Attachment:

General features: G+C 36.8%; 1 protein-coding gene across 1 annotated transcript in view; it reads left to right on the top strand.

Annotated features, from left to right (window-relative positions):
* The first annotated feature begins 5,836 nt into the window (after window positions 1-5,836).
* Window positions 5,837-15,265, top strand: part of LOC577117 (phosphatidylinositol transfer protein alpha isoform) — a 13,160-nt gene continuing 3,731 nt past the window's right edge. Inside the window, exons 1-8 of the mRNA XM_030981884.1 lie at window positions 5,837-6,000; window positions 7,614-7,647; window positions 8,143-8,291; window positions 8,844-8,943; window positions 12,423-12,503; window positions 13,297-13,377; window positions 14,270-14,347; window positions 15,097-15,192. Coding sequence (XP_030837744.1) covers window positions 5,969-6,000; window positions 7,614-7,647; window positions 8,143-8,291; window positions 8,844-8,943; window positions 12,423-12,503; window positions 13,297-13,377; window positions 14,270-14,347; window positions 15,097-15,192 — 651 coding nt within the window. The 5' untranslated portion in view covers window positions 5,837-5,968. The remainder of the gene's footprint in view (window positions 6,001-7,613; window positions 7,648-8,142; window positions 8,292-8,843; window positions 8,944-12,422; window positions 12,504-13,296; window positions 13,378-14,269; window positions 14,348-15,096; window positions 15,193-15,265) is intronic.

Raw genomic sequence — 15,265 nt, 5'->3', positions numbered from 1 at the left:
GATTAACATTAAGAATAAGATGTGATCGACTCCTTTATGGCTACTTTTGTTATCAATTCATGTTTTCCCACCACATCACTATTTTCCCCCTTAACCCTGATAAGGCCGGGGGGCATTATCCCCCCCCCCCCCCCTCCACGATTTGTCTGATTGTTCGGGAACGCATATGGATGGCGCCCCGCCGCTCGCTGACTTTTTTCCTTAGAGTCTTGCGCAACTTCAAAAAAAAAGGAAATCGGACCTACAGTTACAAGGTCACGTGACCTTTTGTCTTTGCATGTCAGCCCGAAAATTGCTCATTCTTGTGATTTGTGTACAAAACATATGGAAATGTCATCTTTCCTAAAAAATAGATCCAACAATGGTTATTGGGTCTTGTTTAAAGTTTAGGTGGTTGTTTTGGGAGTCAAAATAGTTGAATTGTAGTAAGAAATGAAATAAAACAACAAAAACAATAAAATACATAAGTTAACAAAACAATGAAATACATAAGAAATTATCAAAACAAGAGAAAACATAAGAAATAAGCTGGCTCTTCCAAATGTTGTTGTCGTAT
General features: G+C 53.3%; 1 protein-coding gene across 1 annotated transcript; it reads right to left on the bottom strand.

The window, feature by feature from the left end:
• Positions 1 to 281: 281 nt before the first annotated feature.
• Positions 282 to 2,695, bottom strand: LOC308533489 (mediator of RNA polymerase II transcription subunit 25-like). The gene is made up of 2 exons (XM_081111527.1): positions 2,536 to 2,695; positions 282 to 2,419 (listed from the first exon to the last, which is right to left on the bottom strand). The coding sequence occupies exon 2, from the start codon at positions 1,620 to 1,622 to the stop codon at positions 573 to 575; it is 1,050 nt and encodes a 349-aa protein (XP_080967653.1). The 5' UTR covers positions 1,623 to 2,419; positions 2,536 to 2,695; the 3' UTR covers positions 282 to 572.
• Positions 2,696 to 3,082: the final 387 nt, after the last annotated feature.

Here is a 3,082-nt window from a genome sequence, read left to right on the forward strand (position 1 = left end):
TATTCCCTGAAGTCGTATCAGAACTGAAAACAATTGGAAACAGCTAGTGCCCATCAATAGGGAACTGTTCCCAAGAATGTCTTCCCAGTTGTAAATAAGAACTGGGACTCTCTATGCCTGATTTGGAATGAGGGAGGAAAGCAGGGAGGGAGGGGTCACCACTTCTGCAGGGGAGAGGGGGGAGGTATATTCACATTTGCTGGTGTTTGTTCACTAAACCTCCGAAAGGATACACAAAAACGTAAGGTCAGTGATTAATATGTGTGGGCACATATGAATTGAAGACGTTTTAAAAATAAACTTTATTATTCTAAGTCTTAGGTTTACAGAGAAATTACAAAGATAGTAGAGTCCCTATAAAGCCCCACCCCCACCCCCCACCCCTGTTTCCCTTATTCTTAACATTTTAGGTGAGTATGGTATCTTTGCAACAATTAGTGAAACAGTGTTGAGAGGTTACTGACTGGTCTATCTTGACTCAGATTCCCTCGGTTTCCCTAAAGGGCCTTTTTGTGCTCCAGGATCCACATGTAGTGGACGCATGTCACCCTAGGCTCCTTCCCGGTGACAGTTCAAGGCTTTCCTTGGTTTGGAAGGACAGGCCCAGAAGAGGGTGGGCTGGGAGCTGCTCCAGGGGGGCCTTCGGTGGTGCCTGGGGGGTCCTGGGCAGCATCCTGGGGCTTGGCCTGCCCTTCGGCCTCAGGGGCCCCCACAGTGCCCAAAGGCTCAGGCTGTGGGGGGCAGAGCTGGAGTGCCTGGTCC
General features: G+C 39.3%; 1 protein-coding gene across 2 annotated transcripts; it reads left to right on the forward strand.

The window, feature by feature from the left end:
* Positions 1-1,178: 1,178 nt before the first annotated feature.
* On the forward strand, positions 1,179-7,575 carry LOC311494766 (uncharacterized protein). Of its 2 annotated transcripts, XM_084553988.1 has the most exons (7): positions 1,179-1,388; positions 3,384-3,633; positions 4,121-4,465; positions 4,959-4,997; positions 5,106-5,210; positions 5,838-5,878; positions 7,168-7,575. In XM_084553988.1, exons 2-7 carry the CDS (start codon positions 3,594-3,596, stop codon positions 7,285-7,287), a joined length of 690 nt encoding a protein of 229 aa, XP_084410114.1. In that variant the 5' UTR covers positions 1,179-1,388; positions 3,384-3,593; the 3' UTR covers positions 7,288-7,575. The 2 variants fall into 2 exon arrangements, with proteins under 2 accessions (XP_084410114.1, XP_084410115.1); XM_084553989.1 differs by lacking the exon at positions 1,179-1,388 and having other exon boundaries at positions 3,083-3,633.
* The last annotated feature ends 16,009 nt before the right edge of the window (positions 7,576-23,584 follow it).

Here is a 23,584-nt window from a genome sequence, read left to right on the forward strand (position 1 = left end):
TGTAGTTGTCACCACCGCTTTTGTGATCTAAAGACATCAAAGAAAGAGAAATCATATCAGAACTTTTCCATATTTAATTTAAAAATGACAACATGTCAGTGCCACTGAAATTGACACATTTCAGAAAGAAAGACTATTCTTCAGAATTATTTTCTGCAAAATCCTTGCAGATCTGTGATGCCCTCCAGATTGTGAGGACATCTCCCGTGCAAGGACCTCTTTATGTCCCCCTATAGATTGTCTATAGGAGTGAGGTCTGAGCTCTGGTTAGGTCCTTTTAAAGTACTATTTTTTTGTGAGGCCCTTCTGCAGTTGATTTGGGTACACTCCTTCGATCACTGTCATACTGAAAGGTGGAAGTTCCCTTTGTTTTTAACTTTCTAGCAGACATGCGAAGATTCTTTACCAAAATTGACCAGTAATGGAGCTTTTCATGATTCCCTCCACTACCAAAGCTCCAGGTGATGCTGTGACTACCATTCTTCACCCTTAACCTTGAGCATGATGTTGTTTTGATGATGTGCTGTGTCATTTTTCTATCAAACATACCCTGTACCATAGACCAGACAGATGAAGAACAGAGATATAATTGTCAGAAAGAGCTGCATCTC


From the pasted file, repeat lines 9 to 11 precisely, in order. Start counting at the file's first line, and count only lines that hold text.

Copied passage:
• Positions 1 to 281: 281 nt before the first annotated feature.
• Positions 282 to 2,695, bottom strand: LOC308533489 (mediator of RNA polymerase II transcription subunit 25-like). The gene is made up of 2 exons (XM_081111527.1): positions 2,536 to 2,695; positions 282 to 2,419 (listed from the first exon to the last, which is right to left on the bottom strand). The coding sequence occupies exon 2, from the start codon at positions 1,620 to 1,622 to the stop codon at positions 573 to 575; it is 1,050 nt and encodes a 349-aa protein (XP_080967653.1). The 5' UTR covers positions 1,623 to 2,419; positions 2,536 to 2,695; the 3' UTR covers positions 282 to 572.
• Positions 2,696 to 3,082: the final 387 nt, after the last annotated feature.